The Power of the Yellow Kitchen Sponge better known as Spongebob

I dashed through Target in shame last week, hoping that no one saw us or, more importantly, heard us.

We were on the fruit aisle, and my daughter screamed “Bob-Bob” with excitement.  She was pointing to apple sauce-type fruit pouches, graced with a photo of a yellow kitchen sponge with square pants on it.  I think you may know him as SpongeBob SquarePants.

Even in you are not a SpongeBob Fan, you can't help but not think this is great presentation for a child.

Baby Diva is not quite two.  She shouldn’t know who he is.  As a first child, my son was not even allowed to watch the sponge until this year. He’s almost six.  But, in our house now, she is exposed indirectly to this kitchen sponge that lives in a pineapple under the sea.  It’s the only cartoon my son wanted to watch this summer. 

She doesn’t watch the show, but it’s on the TV in her company sometimes. The good news is that she has little interest in TV, but he won’t even let her watch Sesame Street if he’s home.  She barely knows the characters on Sesame Street, which are probably the only characters her peers know about, at their young age.  She knows Elmo and others because we read their books, and she wears their faces on her diapers, but, unfortunately, “Bob-Bob” has recently become a new word and idol for her.  She yells his name anytime she sees him.  To make it worse, I think she likes him.  She says his name with so much glee. 

She is now in preschool.  It is my fear that she is going to be one of those children who, because of older siblings, expose their preschool friends to things sooner than some first-time parents are ready for their children to be exposed.  My son learned about Transformers and Star Wars earlier than I would have liked or expected.  We still watched Mickey Mouse Clubhouse in our house when my son was three, but soon after he was in preschool, new characters came into play.  The boys who had older brothers knew about a “galaxy far, far away” and happily taught my son about Luke Skywalker and Darth Vader on the playground. It was good guys and bad guys, and they chased each other around the swing set.  This newfound knowledge was out of my control and slowly creeped into my home with an action figure here and there.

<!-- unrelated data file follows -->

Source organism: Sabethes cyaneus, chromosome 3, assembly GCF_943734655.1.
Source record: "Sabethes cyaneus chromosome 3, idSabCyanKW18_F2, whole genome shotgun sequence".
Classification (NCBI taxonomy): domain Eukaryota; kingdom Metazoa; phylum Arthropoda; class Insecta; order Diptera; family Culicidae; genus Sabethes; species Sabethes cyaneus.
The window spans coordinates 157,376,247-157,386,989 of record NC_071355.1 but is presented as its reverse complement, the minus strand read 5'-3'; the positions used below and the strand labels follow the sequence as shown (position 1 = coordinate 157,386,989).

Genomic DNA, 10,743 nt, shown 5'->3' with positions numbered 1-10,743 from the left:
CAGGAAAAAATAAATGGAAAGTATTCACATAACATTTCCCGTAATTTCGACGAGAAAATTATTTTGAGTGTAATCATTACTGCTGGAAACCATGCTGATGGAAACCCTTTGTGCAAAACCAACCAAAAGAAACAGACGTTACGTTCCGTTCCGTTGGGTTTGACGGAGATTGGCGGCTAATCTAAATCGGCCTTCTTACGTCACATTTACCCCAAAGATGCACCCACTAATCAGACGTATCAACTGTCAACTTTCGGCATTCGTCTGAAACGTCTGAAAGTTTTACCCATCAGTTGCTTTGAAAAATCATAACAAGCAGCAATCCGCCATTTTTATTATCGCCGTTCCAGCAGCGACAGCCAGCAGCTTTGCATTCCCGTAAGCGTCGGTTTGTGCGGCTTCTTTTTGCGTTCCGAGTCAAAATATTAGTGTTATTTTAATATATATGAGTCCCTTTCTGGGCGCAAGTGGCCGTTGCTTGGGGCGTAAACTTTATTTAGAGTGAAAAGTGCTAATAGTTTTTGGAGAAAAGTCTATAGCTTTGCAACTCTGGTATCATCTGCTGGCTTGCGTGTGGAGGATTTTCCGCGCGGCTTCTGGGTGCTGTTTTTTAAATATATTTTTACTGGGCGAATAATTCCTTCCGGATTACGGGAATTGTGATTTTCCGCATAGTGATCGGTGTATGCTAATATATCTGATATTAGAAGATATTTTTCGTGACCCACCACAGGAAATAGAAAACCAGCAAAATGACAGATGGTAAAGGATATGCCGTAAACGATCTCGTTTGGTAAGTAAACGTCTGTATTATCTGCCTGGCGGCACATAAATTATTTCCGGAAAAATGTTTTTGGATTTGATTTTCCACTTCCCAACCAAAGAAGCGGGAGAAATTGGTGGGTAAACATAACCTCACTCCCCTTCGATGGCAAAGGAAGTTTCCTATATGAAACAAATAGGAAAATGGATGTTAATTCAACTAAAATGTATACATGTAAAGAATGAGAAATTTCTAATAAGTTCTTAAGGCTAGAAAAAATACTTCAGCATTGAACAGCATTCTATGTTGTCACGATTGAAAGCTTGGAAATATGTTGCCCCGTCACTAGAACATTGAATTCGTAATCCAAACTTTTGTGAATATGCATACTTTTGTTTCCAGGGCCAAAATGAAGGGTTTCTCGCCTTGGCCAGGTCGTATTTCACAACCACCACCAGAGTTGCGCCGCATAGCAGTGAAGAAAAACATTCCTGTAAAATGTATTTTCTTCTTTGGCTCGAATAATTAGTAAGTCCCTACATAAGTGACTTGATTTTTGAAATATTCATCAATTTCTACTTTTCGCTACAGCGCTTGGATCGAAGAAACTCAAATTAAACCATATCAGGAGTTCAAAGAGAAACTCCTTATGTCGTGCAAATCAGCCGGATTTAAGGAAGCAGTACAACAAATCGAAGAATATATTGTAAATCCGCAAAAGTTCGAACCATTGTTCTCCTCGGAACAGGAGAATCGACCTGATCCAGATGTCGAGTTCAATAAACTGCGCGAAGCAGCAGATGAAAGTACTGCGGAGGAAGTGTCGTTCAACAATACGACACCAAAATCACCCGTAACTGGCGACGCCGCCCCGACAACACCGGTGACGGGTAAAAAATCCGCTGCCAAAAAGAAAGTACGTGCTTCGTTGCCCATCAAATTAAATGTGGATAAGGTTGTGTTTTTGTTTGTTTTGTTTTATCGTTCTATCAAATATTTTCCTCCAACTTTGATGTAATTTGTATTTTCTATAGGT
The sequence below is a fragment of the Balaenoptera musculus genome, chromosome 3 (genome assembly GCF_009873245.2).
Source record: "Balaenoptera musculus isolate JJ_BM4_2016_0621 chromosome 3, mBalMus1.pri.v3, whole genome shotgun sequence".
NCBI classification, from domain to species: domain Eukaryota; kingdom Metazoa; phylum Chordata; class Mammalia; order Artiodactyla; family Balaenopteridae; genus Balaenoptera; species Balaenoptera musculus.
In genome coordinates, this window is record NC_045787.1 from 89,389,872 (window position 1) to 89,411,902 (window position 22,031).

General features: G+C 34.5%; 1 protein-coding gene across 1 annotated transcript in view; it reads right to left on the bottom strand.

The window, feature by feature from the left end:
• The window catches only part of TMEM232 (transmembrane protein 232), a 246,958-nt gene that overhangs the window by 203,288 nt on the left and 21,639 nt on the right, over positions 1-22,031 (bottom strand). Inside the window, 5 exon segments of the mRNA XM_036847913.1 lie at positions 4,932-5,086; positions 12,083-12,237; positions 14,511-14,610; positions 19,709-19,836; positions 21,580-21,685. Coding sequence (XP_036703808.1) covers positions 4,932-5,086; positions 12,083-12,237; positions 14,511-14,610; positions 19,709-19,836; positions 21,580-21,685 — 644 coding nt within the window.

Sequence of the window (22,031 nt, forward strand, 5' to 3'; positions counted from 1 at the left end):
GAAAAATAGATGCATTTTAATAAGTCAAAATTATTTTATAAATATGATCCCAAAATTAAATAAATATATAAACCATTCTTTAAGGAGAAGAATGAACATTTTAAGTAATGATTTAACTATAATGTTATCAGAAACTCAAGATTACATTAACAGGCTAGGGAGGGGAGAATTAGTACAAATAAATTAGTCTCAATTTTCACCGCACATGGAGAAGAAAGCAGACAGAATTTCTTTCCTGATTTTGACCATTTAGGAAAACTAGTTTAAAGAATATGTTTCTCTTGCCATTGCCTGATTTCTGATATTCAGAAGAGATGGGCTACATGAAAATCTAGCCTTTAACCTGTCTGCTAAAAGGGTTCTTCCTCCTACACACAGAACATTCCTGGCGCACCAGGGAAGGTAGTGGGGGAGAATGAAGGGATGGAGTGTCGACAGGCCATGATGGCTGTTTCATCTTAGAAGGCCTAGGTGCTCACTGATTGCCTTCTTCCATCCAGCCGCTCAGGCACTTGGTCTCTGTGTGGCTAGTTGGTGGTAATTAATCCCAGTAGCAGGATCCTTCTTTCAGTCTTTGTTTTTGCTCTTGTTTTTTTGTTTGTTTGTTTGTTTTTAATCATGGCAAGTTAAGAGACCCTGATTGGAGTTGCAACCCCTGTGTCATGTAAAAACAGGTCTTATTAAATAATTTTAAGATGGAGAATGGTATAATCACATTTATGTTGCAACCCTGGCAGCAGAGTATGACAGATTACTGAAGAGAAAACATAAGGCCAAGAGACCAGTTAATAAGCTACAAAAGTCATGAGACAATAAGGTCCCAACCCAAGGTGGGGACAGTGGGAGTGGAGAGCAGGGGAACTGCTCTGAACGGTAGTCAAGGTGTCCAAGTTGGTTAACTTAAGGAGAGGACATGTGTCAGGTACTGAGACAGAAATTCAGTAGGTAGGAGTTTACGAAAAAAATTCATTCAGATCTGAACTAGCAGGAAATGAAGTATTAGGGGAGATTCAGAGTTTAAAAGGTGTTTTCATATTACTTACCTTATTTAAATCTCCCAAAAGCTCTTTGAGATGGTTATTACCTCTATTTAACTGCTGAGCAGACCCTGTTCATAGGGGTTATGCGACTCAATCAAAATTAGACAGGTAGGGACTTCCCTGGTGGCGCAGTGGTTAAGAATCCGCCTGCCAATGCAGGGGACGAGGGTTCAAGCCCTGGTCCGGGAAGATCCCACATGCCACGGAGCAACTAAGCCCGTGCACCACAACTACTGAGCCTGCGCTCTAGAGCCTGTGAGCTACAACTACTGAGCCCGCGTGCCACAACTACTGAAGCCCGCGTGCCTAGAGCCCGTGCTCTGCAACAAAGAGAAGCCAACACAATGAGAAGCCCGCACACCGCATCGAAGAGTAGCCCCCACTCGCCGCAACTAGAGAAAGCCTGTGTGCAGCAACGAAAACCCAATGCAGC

May the force of second children be with you!  They are exposed to so much more at an earlier age.  I have started to accept this now as a second-time parent even though I may not be proud of it.  My children have almost a four-year difference between them.  At first, it really bothered me, and I was embarrassed that my little girl knew about this mischievous kitchen sponge.  But then something happened.  I realized the power of the yellow sponge. 

Baby Diva is a very picky eater, and, surprisingly, she turns things down to eat because she remembers the packaging and won’t even taste it to make sure she doesn’t like it.   It’s a constant battle.  Miraculously, she actually wanted to eat the apple sauce with Spongebob’s face on it.  I was pleased to know that it was all-natural, with no preservatives and 100 percent fruit.  There was not a bit of artificial anything in the ingredients.  I grabbed it off the shelf, and she held it all through the store, happily.

Guess who is praising the kitchen sponge now? And I joyfully open the refrigerator door and say, “You want Bob-Bob?”

I can also hand her a kitchen sponge, and she’ll just clean and clean.  She doesn’t even care if it is pantless.

Thanks to Spongebob, my kitchen table has never been cleaner.

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